Health and justice: the capability to be healthy.
University of Cambridge
Faculty of Social and Political Sciences
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Venkatapuram, S. (2009). Health and justice: the capability to be healthy. (doctoral thesis).
This is an inter-disciplinary argument for a moral entitlement to a capability to be healthy. Motivated by the goal to make a human right to health intelligible and justifiable, the thesis extends the capability approach, advocated by Amartya Sen and Martha Nussbaum, to the theory and practice of the human health sciences. Moral claims related to human health are considered at the level of ethical theory, or a level of abstraction where principles of social justice that determine the purpose, form, and scope of basic social institutions are proposed, evaluated, and justified. The argument includes 1) a conception of health as capability, 2) a theory of causation and distribution of health capability as well as 3) an argument for the moral entitlement to a sufficient and equitable capability to be healthy grounded in the respect for human dignity. Moreover, the entitlement to the capability to be healthy is defended against alternative ethical approaches that focus on welfare or resources in evaluating and satisfying health claims. In specific, it is argued that human health is best understood as a capability to be healthy—a meta-capability to achieve a cluster of basic and inter-related capabilities and functionings. Such a cluster of capabilities and functionings is in line with Martha Nussbaum’s central human capabilities. A theory of causation and distribution of health capability is put forward that integrates the “classic” biomedical factors of disease (genetic endowment, exposure to hazardous materials, behaviour), social determinants of disease, and Drèze and Sen’s econometric analysis of the causation and distribution of acute and endemic malnutrition. Furthermore, the argument critiques Norman Daniels’s revised Rawlsian theory of health justice, and advocates for the capability approach to recognize group capabilities in light of “population health” phenomena. Lastly, the thesis also argues that a coherent, capability conception of health as a species-wide conception will tend to make any theory of justice recognizing health claims a cosmopolitan theory of justice.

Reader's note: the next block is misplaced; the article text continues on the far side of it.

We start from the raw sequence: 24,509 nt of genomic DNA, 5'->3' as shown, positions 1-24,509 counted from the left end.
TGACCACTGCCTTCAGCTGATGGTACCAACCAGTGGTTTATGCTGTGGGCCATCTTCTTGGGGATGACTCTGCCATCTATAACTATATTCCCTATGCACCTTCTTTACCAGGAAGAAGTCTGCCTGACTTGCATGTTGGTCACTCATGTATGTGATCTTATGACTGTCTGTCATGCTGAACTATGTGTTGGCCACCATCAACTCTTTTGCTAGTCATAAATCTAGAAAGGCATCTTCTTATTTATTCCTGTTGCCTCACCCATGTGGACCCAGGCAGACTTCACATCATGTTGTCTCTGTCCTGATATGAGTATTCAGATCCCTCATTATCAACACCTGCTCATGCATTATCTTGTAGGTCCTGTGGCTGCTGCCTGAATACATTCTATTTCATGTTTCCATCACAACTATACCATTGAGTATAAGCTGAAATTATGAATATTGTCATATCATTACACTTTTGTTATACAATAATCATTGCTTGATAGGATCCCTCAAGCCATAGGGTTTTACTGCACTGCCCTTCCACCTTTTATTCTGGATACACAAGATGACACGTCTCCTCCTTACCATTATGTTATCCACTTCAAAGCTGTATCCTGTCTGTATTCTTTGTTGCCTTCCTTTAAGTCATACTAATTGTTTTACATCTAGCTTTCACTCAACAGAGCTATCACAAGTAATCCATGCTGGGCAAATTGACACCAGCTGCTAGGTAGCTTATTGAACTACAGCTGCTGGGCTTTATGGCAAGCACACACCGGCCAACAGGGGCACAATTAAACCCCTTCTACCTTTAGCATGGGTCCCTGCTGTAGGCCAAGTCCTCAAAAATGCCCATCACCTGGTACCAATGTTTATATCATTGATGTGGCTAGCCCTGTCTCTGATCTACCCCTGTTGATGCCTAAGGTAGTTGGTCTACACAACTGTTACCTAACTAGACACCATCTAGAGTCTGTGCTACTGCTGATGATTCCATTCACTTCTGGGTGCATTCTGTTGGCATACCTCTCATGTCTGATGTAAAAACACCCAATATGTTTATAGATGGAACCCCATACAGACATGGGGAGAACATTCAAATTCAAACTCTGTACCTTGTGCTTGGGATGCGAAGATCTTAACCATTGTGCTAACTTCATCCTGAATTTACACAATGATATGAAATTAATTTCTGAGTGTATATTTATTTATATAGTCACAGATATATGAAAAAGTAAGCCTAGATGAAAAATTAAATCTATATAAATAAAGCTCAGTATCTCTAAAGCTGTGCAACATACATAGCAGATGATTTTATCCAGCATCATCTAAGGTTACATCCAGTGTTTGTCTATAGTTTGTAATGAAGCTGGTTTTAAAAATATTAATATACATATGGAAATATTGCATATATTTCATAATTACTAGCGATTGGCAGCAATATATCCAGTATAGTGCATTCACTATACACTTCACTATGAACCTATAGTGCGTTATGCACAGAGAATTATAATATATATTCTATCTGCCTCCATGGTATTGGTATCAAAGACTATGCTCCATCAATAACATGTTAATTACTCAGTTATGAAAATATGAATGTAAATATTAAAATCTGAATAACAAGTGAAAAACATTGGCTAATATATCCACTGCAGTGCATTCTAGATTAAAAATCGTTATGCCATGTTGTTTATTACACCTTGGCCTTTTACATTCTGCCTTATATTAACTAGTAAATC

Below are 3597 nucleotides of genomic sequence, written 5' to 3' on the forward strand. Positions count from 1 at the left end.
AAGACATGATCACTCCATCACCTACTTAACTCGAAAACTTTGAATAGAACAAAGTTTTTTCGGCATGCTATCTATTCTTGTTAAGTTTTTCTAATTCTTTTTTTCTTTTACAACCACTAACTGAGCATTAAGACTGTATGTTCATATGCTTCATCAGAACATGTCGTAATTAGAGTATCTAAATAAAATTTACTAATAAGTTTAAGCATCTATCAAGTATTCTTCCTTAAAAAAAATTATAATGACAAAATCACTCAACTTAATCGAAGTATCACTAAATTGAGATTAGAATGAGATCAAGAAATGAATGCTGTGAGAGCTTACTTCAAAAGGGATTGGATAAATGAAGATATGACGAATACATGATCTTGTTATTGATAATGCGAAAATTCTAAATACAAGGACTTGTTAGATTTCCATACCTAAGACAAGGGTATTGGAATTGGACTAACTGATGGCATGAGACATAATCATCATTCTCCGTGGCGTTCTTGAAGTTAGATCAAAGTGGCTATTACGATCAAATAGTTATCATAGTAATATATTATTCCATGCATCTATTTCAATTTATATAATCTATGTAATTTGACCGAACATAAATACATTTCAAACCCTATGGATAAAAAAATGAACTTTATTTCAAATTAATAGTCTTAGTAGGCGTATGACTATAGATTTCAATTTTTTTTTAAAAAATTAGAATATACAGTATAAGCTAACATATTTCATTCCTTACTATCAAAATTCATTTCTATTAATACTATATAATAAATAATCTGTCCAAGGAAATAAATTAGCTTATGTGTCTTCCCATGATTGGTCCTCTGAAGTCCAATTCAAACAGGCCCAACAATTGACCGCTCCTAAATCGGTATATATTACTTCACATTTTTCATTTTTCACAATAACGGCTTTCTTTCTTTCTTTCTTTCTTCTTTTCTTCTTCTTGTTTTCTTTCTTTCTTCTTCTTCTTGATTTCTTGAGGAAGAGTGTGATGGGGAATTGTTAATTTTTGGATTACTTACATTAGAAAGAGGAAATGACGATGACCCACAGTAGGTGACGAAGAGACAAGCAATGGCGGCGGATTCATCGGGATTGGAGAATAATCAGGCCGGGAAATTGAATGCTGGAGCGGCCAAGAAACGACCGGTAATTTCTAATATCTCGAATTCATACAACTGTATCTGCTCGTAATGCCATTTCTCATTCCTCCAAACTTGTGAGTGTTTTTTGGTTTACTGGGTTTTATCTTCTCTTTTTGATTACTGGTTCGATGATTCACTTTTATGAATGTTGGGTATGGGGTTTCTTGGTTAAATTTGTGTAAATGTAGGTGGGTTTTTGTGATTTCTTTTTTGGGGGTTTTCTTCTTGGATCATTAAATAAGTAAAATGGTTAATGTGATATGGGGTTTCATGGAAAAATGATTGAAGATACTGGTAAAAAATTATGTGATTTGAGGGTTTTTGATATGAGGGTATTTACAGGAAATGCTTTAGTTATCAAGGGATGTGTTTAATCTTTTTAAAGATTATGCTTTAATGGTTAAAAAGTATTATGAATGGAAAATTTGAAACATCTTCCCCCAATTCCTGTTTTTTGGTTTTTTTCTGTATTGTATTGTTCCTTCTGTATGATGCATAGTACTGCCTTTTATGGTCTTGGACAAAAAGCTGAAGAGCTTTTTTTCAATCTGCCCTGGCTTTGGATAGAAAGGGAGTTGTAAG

Capability approach, Capabilities approach, Health inequalities, Social determinants of health, Social justice, Social epidemiology, Health justice
This record's URL: http://www.dspace.cam.ac.uk/handle/1810/224951